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Fleeing Or Eluding Police Penalties In Illinois

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fleeing-police.jpgNobody likes to see the red and blue lights in their rearview mirror, but you can make a bad situation even worse if you decide not to pull over for an officer who has directed you to do so. Failing to pull over when directed is considered an attempt to flee or elude police, and depending on the circumstances, it can be a misdemeanor or felony offense. In today’s blog, we take a closer look at the crime of fleeing or eluding police in Illinois, and how you can defend yourself against the charges.

Fleeing and Eluding Police In Illinois

The crime of fleeing or eluding police is laid out in 625 ILCS 5/11-204, which states:

“Any driver or operator of a motor vehicle who, having been given a visual or audible signal by a peace officer directing such driver or operator to bring his vehicle to a stop, wilfully fails or refuses to obey such direction, increases his speed, extinguishes his lights, or otherwise flees or attempts to elude the officer, is guilty of a Class A misdemeanor.”


Arrested For DUI Over Labor Day Weekend In Illinois

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dui-labor-day-weekend.jpgLabor Day weekend is almost upon us, and if you’re just counting down the last few hours in your cubicle until the long weekend is here, you’re probably thinking about the fun things you’re hoping to do this weekend. Maybe you plan on catching up with friends and family, or maybe you’re just planning on kicking back and relaxing. However, you plan to spend the long weekend, if alcohol is involved, make sure you don’t get behind the wheel and drive.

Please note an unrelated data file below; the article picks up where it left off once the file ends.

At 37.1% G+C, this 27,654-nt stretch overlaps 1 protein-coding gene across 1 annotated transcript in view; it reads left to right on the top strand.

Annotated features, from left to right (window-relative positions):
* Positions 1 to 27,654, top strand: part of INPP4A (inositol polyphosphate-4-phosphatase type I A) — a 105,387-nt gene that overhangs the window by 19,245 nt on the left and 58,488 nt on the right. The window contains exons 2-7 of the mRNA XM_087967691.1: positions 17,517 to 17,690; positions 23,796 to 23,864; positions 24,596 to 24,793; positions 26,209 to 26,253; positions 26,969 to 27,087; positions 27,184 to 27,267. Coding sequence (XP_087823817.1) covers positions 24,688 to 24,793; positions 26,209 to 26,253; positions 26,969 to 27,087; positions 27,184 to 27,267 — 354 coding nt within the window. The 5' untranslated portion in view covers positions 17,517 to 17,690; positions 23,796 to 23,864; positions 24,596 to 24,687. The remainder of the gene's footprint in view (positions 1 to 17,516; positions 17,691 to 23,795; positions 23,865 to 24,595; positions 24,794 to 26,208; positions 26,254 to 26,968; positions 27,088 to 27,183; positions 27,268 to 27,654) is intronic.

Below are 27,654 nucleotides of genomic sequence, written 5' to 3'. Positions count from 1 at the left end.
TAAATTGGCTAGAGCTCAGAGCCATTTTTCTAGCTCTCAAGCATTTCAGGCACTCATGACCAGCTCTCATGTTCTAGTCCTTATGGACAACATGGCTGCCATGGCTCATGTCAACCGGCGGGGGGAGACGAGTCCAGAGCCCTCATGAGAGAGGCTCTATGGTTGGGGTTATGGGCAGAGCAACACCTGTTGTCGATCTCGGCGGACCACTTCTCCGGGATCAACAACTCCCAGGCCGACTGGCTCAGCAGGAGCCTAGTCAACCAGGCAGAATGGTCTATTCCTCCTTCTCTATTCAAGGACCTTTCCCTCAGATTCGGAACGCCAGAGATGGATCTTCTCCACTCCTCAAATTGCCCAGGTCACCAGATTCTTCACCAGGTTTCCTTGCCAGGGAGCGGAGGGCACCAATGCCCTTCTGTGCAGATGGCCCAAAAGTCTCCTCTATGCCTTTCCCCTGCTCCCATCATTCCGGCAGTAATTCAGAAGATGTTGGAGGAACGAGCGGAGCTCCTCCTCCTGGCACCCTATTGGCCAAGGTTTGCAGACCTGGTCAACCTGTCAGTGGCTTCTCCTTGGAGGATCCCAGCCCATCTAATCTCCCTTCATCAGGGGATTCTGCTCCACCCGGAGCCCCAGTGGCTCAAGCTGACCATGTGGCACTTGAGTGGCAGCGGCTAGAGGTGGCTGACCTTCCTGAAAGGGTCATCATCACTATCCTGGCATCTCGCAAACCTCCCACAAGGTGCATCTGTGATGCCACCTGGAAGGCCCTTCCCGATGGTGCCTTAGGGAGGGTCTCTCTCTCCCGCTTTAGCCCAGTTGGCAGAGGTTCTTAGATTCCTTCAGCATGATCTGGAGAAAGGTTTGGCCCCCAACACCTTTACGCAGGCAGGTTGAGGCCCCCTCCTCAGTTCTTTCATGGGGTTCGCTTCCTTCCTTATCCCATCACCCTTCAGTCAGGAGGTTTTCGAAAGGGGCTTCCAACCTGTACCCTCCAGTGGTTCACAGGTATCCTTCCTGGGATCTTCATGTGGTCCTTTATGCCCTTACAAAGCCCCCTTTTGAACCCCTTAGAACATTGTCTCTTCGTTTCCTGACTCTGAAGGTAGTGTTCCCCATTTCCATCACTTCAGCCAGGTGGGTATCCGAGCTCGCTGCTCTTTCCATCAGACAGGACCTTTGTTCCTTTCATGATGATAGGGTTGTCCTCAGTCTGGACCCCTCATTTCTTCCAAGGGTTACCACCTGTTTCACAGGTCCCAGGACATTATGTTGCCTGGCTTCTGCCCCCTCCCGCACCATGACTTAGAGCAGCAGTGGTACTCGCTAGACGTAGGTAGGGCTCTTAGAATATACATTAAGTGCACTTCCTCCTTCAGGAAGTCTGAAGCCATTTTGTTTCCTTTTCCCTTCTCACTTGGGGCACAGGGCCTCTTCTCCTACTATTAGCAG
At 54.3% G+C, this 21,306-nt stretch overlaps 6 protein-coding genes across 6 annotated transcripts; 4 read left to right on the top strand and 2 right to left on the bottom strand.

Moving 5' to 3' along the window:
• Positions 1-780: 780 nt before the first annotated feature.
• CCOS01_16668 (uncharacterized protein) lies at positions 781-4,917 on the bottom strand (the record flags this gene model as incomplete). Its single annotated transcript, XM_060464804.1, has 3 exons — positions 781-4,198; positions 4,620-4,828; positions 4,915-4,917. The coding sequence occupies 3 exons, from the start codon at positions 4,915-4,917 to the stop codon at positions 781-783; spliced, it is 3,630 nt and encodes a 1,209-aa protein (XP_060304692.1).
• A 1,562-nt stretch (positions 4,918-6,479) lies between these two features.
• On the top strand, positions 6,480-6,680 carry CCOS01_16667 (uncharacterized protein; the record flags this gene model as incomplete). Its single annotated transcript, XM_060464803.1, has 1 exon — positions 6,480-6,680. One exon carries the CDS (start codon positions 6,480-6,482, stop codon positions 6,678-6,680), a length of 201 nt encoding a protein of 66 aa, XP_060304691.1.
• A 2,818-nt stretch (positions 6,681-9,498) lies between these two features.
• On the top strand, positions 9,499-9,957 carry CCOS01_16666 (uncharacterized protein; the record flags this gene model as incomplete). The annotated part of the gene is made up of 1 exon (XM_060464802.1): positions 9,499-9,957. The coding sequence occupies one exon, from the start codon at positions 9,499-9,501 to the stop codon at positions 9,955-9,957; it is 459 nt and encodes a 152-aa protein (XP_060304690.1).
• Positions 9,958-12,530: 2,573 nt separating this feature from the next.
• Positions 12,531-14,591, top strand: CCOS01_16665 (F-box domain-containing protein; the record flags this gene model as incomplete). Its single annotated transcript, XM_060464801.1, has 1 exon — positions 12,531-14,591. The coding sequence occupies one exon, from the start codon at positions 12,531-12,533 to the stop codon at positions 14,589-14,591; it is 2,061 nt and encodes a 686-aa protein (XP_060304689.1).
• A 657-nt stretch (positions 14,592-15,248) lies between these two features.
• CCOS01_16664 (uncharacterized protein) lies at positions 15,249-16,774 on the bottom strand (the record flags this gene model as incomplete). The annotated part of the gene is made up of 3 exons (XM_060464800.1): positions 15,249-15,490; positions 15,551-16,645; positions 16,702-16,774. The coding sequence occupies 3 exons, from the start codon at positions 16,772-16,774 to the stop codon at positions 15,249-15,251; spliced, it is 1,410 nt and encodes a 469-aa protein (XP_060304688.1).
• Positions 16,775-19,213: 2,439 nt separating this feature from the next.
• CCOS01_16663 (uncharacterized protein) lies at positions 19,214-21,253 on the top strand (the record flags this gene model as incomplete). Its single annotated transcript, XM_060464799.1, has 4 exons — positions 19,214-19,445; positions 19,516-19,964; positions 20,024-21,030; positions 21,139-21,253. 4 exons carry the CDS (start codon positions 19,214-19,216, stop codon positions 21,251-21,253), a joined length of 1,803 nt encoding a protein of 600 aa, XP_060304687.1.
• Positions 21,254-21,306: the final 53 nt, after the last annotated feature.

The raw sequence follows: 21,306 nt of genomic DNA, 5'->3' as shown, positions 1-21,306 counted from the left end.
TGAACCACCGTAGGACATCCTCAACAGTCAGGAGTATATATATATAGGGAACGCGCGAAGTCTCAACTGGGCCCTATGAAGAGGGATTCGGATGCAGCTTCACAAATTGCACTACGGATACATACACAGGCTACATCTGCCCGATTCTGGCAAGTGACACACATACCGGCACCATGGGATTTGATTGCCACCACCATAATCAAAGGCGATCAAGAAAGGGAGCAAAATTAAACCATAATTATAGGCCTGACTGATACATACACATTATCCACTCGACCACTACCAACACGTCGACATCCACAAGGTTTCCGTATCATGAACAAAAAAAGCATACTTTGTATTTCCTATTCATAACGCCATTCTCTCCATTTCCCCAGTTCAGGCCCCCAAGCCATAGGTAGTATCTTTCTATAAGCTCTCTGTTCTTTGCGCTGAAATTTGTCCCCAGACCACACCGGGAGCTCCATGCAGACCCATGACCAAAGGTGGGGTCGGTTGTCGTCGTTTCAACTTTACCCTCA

Labor Day weekend is one of the most dangerous weekends on the roads in Illinois and across the US. Weather conditions are still ideal, meaning people can travel at faster speeds, and the long weekend gives people more opportunities to consume alcohol. Coupled with the fact that there will be more drivers on the road, and you can see it could be a recipe for DUI disaster.

Illinois police have already announced that they will be conducting extra DUI enforcement throughout the long weekend as part of the nationwide “Drive Sober or Get Pulled Over” campaign. Alongside extra patrols on major roads, police across the state have also announced a number of DUI checkpoint locations, so they will be doing everything they can to keep inebriated drivers off the road.


The Penalties For Underage DUI In Illinois

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underage-dui.jpgThe legal blood alcohol limit to operate a vehicle in Illinois is 0.08 percent, but it’s important to remember that standard only applies to individuals over the age of 21. If you’re under 21, the presence of any alcohol in your system renders you ineligible to legally drive a car. That means drinking half a beer then getting behind the wheel can lead to underage DUI charges, which can have major implications for your future. In today’s blog, we take a closer look at the potential penalties for underage DUIs in Illinois.

Zero Tolerance Law

As we mentioned in the intro, Illinois has a zero tolerance policy when it comes to BAC in drivers under the age of 21. It doesn’t matter if you don’t feel impaired or if you’re sure you could pass a field sobriety test; if you have alcohol in your system, you are considered in violation of the law and subject to criminal charges.